Didn’t USPS rates just increase in January?
Yes, they did. But that was for a different group of products, and for a different reason.
The USPS has two groups of products – Market Dominant and Competitive:
Market Dominant Products are those offered exclusively by the USPS. No competitors offer equivalent products, so the USPS effectively has a monopoly on them. To prevent this monopoly from leading to exorbitant prices, specific guidelines were created to govern the rate increases for them. The primary guideline is that the average percent increase can be no greater than the Consumer Price Index (CPI) for that year. To ensure that is the case, the Postal Regulatory Commission (PRC) must review and approve all changes before they occur. This often results in drafts being volleyed back and forth between the USPS and the PRC over a period of time.
Market Dominant Products consist of First-Class Mail, Standard Mail, Periodicals, Bound Printed Matter, Media Mail, Library Mail, First Class Mail International and Domestic Business Mailing Fees.
Competitive Products are those for which the USPS has competition in the private market (FedEx and UPS). The market itself keeps rates in check, so there is no maximum increase set on those.
Competitive Products consist of First-Class Package Services, Priority Mail, Priority Mail Express, Standard Post, Parcel Select, First Class Package International, Global Express Guaranteed, Priority Mail International, Priority Mail Express International, International Priority Airmail, International Surface Airlift, Address Management Systems, Extra Services, Return Services and Recipient Services.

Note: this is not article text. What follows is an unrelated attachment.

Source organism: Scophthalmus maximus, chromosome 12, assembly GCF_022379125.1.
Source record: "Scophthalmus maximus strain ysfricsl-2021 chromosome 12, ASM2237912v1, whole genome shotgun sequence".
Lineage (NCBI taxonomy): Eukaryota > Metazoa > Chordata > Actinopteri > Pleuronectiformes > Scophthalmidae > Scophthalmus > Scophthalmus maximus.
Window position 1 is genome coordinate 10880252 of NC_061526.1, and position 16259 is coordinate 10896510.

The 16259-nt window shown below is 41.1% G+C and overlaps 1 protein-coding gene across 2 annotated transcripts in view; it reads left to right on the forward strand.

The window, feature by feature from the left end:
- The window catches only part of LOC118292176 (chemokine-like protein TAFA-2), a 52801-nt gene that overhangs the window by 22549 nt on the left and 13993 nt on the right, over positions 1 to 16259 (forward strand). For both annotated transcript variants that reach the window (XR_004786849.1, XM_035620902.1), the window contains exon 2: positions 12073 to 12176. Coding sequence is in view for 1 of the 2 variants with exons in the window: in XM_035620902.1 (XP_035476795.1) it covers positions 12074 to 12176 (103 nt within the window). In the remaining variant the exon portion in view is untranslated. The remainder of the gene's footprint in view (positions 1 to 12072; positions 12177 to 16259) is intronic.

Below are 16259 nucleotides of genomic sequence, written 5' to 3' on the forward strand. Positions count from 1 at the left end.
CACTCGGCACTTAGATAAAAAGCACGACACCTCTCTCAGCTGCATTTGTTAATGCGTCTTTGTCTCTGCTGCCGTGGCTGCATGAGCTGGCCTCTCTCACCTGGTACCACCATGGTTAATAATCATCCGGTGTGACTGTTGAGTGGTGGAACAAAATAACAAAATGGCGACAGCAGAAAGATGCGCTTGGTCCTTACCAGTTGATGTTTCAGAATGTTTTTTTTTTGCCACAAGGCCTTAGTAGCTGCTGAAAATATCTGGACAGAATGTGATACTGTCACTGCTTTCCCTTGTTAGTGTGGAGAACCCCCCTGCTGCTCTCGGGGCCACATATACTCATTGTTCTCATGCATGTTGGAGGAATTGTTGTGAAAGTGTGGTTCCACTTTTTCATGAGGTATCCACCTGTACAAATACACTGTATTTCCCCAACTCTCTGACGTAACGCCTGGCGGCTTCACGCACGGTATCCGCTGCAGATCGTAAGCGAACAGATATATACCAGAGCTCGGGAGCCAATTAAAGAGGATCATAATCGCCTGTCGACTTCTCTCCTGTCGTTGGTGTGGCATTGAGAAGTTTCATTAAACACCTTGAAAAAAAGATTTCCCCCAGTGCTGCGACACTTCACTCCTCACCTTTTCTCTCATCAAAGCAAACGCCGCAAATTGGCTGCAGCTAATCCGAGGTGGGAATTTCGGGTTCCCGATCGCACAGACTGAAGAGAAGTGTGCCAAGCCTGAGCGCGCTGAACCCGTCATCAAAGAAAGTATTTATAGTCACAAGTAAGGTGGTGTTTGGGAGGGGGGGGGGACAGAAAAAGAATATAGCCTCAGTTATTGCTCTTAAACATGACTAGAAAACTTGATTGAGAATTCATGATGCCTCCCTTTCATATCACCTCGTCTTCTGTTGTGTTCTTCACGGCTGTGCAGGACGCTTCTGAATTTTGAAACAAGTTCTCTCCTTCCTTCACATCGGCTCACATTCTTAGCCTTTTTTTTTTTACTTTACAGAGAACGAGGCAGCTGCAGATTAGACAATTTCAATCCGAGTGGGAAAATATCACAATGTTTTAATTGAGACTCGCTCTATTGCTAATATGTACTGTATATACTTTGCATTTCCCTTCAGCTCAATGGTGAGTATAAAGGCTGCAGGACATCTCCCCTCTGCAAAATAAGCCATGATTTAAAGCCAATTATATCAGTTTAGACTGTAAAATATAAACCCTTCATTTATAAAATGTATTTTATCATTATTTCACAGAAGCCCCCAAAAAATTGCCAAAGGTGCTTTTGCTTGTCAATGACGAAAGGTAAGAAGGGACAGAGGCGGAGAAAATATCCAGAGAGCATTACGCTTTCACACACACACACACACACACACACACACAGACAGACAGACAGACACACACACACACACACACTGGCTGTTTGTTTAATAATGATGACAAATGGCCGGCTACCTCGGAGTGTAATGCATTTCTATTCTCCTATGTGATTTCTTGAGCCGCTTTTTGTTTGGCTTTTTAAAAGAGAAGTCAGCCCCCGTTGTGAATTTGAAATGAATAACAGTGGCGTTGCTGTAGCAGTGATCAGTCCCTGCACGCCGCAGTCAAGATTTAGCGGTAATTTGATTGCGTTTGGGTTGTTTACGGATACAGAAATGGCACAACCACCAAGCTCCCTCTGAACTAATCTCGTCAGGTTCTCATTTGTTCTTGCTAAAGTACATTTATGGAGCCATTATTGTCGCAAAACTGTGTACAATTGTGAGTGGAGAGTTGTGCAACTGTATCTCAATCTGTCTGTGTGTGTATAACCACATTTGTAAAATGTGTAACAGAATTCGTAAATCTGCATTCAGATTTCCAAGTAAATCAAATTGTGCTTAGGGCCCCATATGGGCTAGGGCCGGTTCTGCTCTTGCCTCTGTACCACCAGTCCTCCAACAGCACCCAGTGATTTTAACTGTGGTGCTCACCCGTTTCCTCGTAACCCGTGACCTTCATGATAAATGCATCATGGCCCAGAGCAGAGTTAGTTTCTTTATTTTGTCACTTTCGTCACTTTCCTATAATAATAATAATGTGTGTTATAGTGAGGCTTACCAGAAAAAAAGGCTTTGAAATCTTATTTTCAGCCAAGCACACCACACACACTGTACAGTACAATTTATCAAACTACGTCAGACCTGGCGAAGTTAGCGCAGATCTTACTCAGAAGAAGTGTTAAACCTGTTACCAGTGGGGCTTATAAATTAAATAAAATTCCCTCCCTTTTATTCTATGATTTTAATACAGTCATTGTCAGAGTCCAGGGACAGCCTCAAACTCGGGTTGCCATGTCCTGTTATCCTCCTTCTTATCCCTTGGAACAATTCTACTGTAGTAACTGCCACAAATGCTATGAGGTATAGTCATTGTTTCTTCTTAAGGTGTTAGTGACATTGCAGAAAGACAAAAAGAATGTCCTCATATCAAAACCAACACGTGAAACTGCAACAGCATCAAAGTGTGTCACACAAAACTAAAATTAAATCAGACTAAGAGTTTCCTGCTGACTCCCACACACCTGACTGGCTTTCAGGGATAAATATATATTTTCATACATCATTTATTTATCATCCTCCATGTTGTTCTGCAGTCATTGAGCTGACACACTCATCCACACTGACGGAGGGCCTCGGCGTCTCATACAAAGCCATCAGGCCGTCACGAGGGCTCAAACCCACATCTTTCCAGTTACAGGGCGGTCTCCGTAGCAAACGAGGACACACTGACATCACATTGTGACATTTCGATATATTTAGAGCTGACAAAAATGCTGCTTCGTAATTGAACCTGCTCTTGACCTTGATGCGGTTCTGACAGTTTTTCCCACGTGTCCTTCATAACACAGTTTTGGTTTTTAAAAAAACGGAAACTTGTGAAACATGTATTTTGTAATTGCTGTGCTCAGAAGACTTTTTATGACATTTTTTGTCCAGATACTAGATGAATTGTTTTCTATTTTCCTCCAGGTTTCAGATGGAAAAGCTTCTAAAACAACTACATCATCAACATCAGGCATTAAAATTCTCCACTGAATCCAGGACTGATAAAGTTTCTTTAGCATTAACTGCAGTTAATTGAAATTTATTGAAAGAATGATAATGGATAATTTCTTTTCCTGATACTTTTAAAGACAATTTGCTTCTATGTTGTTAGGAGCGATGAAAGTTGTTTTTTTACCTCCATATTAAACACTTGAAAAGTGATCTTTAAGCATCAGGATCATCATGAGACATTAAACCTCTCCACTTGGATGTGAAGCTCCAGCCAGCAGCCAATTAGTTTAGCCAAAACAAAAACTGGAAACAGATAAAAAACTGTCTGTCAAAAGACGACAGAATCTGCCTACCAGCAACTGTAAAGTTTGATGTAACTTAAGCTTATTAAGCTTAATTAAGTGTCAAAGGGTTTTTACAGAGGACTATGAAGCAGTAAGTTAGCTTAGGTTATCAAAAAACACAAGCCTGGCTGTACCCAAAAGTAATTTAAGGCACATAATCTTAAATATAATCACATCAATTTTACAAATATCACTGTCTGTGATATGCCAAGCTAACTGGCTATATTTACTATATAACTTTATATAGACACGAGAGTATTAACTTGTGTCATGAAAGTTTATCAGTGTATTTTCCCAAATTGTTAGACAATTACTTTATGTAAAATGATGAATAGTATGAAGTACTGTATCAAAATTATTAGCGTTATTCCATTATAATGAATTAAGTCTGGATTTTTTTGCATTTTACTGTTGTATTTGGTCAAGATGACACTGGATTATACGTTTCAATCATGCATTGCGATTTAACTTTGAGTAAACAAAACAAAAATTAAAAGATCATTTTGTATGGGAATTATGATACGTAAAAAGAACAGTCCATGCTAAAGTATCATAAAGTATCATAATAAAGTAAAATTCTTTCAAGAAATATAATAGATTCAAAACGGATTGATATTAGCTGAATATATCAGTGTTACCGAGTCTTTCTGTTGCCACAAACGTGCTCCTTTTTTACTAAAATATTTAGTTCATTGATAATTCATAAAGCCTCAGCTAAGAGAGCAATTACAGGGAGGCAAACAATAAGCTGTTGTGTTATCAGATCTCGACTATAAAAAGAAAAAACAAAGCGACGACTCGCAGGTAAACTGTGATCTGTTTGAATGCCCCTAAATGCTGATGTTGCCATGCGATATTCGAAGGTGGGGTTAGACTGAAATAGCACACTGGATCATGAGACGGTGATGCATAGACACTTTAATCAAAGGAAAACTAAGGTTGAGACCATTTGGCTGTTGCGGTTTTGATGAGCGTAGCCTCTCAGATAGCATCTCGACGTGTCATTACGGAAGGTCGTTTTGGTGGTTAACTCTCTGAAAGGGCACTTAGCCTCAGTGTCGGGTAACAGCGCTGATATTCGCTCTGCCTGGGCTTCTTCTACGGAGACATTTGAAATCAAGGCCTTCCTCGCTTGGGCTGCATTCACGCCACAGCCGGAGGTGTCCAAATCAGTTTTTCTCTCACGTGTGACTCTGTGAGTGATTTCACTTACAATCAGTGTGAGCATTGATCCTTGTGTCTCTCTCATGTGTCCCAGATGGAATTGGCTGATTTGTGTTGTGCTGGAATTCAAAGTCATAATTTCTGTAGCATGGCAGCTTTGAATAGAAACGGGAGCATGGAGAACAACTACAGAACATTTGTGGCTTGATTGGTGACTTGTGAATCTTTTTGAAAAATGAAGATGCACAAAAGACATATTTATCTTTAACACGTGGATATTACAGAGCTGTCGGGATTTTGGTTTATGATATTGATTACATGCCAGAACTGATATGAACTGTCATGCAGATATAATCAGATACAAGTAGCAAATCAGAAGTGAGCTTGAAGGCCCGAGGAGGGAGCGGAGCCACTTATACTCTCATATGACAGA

It was only the Competitive Products that were affected by the January 2016 rate increase.
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So, the April changes must be about Market Dominant prices, but why would prices go down?
The USPS announced in November of 2015 that, because the CPI rate had not changed significantly enough in the last year, they would not be seeking a rate increase for market dominant products in 2016.
Ok, they said prices wouldn’t go up, but that still doesn’t explain why they would go down.
The decrease doesn’t actually have anything to do with the CPI. Within the laws about the CPI controlling the allowable percentage of rate increase is a clause regarding exceptional circumstances.
Back in 2010, the USPS began making requests for an additional increase to help recoup some of the loss they incurred from the economic recession. It took several years for that Exigent Price Increase to get approved, but the approximately 4.3% increase went into effect in January of 2014.
The Exigent Rate Increase was only supposed to stay around until the $2.8 billion it was calculated they lost was recouped. The Increase should have gone away already, but in 2015 it was decided that the original calculations of the amount lost were not done correctly, so the increase was extended. The USPS should reach the revised dollar amount by April.
So, rates on market dominant products will go down approximately 4.3% in April?
Yes, they are supposed to. However, the USPS is still fighting. There is legislation pending to try and make the Exigent Rate Increase a permanent rate increase.
My advice is to make a list of things you’d like to do with the money you will be saving on postage starting in April, but don’t spend that money just yet.
Robin Jenkins – Postal Affairs Specialist – AM Solutions